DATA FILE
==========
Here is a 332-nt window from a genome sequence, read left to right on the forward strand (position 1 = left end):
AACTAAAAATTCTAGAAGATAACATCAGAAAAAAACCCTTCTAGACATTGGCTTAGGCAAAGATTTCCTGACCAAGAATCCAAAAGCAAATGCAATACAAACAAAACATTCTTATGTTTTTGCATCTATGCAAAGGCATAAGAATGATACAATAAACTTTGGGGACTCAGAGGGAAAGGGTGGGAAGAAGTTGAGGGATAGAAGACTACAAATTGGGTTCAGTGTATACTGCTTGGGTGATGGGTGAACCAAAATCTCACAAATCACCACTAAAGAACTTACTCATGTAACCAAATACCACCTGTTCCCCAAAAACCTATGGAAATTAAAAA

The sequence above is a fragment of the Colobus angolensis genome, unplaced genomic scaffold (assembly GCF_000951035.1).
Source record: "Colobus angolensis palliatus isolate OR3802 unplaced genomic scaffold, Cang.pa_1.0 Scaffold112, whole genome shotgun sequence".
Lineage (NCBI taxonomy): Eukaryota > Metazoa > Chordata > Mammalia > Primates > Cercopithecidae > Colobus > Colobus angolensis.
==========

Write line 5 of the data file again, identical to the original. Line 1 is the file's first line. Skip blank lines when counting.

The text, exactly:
Lineage (NCBI taxonomy): Eukaryota > Metazoa > Chordata > Mammalia > Primates > Cercopithecidae > Colobus > Colobus angolensis.